Types of Rodents

Oh Rats! How to Prevent Infestation from 3 Common Types of Rodents

No one wants rodents in their home.

While many of these critters are all fine and good and maybe even a little cute when they are out in nature where they belong, even just the thought of a rodent infestation in a space built for humans can make your skin crawl. Seeing a mouse run across the floor or listening to rats traverse through your walls is akin to a horror movie for many of us.

There are several different types of rodents that might make their way into your home in Australia looking for both shelter and food. Although some strategies to prevent a rodent infestation apply to all types of rodents, some are specific to the particular creature you are experiencing.

If you have rodents in your home, read on to learn about rodent identification, how to get rid of rodents, and how to keep them out of your house once and for all.

Types of Rodents in Australia

There are sixty different types of rodents in Australia. However, the vast majority want nothing to do with you. If you encounter rodents that are native to Australia, such as Hopping Mice, you should leave them alone; after all, they are protected species.

On the other hand, though, there are several pest rodents that also live among us. Not only is having rodents in your home creepy, but they can also bring a number of problems along with them when they make their way inside.

Some rodents carry diseases like leptospirosis and typhus fever. They contaminate everything they touch with their hair, droppings, and urine. Rodents also carry fleas and ticks that can be dangerous to both humans and pets, and they also damage wood, wiring, and insulation.

There are three main types of pest rodents in Australia.

Norway Rat

Perhaps the most common pest rodent in Australia is the Norway rat, also known as the brown rat or sewer rat. These rats are found anywhere where human beings live because they love to eat garbage and human food. They will eat anything; they are omnivorous.

Norway rats weigh about a kilo. They have brown or grey fur but their tails are hairless. A full-grown Norway rat is about 36-47 cm in length including the tail. Each Norway rat lives about a year.

These rats reproduce rapidly. A mature female can have five or six litters a year with eight to ten pups in each litter. A Norway rat problem can get out of control quickly.

Roof Rat

Roof rats are very similar to Norway rats except they are a little smaller in both length and weight. They are also less common; they tend to live in places that are densely populated with humans or near the ocean.

Like Norway rats, roof rats reproduce rapidly. They are also omnivores but they prefer cereals, grains, and fruits over insects or meat, but they will indulge themselves on any available food sources available to them. They also have a life span of about one year.

Roof rat

House Mouse

House mice are similar to the rats described above in many ways, but they are mich smaller. They can be up to 20 cm in length but half of their length is their tail, and they usually only weigh 14-20 grams. These mice have brown or gray fur, a pointed nose, and a small slender build.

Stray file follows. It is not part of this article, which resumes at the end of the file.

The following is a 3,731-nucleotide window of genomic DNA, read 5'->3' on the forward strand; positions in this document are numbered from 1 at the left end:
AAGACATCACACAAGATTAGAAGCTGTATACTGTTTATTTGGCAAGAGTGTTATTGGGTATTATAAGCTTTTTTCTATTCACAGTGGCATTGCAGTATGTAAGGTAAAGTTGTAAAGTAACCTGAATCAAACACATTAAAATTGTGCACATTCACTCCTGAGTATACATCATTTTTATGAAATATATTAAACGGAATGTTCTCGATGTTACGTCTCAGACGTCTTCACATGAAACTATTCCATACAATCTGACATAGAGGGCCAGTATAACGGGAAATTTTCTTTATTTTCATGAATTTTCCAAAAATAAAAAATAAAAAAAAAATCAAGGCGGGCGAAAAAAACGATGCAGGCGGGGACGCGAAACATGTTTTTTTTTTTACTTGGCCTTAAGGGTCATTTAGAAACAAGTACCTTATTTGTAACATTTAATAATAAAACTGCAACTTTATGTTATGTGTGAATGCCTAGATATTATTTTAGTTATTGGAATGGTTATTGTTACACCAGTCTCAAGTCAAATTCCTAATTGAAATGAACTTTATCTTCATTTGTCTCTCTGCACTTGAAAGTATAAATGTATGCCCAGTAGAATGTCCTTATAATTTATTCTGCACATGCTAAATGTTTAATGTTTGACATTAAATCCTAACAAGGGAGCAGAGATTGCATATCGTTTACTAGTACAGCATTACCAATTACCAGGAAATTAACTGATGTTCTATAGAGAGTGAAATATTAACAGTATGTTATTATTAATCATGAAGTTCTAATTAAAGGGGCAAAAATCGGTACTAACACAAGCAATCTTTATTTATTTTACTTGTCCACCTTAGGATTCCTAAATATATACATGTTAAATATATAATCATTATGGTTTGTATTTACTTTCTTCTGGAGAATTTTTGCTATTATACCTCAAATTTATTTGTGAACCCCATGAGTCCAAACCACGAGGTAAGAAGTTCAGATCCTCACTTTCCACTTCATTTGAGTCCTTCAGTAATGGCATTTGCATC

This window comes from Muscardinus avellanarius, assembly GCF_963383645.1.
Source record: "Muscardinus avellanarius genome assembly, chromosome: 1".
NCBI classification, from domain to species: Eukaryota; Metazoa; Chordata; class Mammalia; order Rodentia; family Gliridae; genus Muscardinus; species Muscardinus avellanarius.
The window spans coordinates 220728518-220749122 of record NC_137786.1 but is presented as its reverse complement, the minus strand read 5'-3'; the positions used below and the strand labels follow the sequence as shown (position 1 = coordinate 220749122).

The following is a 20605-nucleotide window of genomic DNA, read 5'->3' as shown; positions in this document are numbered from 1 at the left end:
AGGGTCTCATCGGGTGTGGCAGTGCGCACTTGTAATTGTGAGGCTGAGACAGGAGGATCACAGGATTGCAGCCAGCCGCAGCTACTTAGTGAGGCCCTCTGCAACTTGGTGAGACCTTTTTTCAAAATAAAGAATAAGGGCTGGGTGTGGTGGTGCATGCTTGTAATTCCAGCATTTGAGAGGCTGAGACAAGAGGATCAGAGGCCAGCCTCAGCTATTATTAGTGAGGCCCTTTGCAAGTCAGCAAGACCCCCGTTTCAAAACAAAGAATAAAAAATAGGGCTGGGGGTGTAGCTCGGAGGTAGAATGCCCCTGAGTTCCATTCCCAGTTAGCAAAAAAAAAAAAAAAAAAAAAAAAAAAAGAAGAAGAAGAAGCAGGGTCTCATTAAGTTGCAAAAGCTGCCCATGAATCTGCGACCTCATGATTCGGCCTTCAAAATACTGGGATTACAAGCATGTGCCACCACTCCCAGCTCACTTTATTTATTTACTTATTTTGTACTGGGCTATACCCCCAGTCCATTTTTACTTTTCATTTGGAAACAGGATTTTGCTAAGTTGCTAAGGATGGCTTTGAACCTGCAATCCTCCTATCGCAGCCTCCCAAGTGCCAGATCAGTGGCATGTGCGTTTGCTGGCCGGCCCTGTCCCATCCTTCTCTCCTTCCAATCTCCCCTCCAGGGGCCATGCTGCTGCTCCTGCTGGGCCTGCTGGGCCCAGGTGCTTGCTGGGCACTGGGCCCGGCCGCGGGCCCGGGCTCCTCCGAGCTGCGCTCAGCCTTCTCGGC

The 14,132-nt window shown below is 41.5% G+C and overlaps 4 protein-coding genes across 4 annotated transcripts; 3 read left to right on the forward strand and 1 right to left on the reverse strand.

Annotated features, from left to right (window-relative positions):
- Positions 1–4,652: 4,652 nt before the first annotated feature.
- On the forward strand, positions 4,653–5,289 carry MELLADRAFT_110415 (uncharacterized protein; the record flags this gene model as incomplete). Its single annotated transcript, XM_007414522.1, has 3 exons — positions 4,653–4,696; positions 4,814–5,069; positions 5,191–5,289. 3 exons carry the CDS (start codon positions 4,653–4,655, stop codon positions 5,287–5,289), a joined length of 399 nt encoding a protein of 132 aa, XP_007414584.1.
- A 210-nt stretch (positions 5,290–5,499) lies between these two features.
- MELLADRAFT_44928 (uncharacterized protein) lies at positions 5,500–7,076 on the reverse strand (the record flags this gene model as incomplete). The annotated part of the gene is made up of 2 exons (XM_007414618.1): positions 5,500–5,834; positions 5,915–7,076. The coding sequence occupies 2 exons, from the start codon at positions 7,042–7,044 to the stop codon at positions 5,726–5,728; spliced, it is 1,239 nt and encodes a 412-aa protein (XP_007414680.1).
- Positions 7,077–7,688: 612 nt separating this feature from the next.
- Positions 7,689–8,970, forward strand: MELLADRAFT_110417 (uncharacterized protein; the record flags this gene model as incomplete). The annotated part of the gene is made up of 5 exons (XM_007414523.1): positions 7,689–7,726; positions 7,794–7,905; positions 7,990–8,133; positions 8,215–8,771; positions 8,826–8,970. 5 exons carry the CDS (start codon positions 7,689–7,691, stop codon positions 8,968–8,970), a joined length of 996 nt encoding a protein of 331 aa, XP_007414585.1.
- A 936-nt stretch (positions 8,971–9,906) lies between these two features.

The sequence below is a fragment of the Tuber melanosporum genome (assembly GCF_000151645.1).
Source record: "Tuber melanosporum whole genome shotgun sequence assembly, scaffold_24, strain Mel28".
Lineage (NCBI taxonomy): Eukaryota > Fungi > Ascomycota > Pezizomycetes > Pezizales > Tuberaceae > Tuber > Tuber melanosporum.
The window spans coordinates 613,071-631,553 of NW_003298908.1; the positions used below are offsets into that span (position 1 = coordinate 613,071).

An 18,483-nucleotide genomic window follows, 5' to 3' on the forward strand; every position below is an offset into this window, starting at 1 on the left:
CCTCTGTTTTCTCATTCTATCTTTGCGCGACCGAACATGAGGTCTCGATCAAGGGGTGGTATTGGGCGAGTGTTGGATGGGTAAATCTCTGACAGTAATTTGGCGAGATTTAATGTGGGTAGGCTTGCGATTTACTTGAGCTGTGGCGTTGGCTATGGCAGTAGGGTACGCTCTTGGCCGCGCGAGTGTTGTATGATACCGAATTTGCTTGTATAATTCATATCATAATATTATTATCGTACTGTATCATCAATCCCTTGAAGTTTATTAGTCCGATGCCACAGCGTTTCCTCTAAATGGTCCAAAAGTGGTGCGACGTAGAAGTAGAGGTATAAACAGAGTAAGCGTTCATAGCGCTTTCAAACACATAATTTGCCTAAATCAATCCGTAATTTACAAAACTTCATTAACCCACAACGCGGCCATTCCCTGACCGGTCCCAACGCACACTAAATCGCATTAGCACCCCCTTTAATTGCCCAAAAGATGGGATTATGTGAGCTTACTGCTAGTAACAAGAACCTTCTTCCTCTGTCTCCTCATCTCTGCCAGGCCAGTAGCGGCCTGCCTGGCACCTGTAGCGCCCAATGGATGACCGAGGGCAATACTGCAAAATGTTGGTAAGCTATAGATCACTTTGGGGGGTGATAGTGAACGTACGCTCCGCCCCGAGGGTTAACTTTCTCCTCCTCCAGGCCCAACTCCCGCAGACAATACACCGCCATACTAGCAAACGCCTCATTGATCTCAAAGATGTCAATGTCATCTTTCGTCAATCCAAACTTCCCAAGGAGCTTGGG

These mice are very versatile and can live indoors or out, but they are curious and enjoy living adjacent to humans whether we like it or not. They are herbivores but have a varied diet; they eat fruits, nuts, grains, cereals, and some plants.

House mice reproduce faster than either of the common rats discussed above; female rats can have six to ten litters per year after reaching sexual maturity at an age of six weeks.

 

House Mouse

How to Successfully Control Rodent Infestations

There are a number of things that you can do to show these rats and mice that your home is not a welcoming place for them. Fortunately, most of these suggestions apply to all three types of pests.

Home Cleanliness

The best and most effective thing that you can do to keep rodents out of your house is to keep a clean home and especially a clean kitchen.

The main reason that mice and rats want to get inside your home is to find food. They all have excellent senses of smell and can locate food left out quickly and with great accuracy. This even applies to tiny crumbs.

Always wipe down your counters after making food and sweep the floor often. Keep your food in air-tight containers and make sure your rubbish bin is sealed shut at all times.

Garden Cleanliness

If you have a lot of different items or foliage in your yard or garden, this can attract pest rodents as well. Leaving clutter outside of your home can be inviting for these creatures because they see the shelter, places to hide, and opportunities to nest.

Take care to remove overgrowth or other plants that are near your house. Also, remove storage items that rodents may use as hiding places.

Block Points of Entry

Although many may find this tip to be challenging, it is crucial to your success that you block points of entry for these rodents. Cracks along the foundation or missing bricks or stone are a great way for rats and mice to enter your home.

If you have a problem with house mice, you should know that a house mouse can fit into a crack that is just 8 mm in size.

If roof rats are your issue, then you should have your roof inspected; roof rats are excellent climbers and will climb up the side of your home end enter from the top.

A Rodent Problem Is No Fun for Anyone

If you have tried all of the above and are still experiencing a rodent problem, please give us a call. We have years of experience in removing critters from homes in the Sunshine Coast region and we are one of the best-rated pest control companies in the business.

No matter what types of rodents you have in your home, we can help. Contact us today. 

 

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